Employers vary on how deeply they will look into past employment. Getting caught in an outright lie or attempt to conceal something, however, is sure to disqualify you no matter what.

7. Clearly Defined Goals and Objectives
Something else to consider when deciding what to put on a resume is your goals and objectives. You can explicitly state this in its own section, or you can allow the descriptions in your work, education, and skills history to speak for themselves. 

8. Escalation
Every resume needs to show progress or escalation. If you appear to be going backward, it's going to be tougher to get the position. What are some examples of escalation done right?
-  Degree in the job field
-  Entry-level employment in said field
-  Professional development courses
-  Advanced degrees
-  Promotions

That's a pretty typical progression for people who work in the fields of their majors and never leave them. See how you can structure your resume to show this progression at work.

9. Life Experience
Another important factor when making a resume is to include any relevant life experience. Detailed life experience can fill a huge gap in work history if you handle it right. 

An example of this would be applying for a position at a non-profit that wants at least three years of relevant work experience. You haven't had a formal job in that field for three years, but you spent five helping with related efforts with the peace corps or through advanced-degree work (i.e., master's or doctorate). That translates, so include it!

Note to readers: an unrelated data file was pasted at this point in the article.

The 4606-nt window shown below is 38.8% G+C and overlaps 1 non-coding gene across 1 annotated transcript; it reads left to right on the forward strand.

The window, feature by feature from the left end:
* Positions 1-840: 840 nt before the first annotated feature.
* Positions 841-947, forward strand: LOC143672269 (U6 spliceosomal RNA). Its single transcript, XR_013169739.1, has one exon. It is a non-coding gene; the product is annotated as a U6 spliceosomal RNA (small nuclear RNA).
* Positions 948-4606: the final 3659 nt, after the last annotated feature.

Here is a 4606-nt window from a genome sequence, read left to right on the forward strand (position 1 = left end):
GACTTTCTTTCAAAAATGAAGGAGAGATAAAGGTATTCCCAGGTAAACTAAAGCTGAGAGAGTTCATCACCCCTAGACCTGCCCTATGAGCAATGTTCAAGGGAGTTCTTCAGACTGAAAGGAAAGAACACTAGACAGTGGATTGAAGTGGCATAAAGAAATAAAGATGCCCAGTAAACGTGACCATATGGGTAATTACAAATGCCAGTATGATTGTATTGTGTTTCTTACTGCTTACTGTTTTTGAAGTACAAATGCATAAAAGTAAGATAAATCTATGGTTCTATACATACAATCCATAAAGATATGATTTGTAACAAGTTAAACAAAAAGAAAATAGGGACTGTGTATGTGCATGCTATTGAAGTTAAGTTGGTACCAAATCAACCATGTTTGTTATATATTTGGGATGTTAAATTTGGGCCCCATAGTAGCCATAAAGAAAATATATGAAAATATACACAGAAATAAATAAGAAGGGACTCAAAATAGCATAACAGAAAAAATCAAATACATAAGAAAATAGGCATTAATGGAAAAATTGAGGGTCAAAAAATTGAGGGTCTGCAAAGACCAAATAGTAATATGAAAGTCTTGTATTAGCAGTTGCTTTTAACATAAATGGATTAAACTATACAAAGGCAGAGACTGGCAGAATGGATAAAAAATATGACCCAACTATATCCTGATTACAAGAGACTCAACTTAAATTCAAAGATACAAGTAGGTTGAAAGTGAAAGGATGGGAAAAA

10. History of Service
The final of our resume writing tips is to include a history of service. Volunteer work might not seem helpful at first, but organizations want to hire people who will represent them well in the community.

If you've been out there volunteering your time and making lives better for people, that will be a huge plus on your resume as you are considered for the position. Think about the volunteer efforts you engaged in throughout high school and college or with your church if you're religious.  These can often be overlooked. Take some time to dig out those past memories!

One Last Thing
Your resume is written. Now what? The final thing you'll need to remember is housekeeping.

That is, you want to review the fonts of body text and headings to make sure they look professional. Courier, Arial, Times New Roman, and Trebuchet are perfect.

Also, run it through Grammarly or a reputable spell-checker to ensure there aren't any typos. Grammatical and spelling errors on a one-page document are extremely unprofessional and can get you the boot before they actually read anything.

Employers Look for Qualities That Reflect Their Values
The number one thing employers look for when reading through resumes are qualities that reflect their values. If you can show this under every heading that you put down on the page, then you'll quickly be among their top considerations.  To do this, however, you'll need to research the position, the company, and their goals. That takes time.

Good Luck in your job hunting!

You may also be interested in reading - 7 High Paying Sales Jobs

© 2023 Sales Focus Coaching. All Rights Reserved.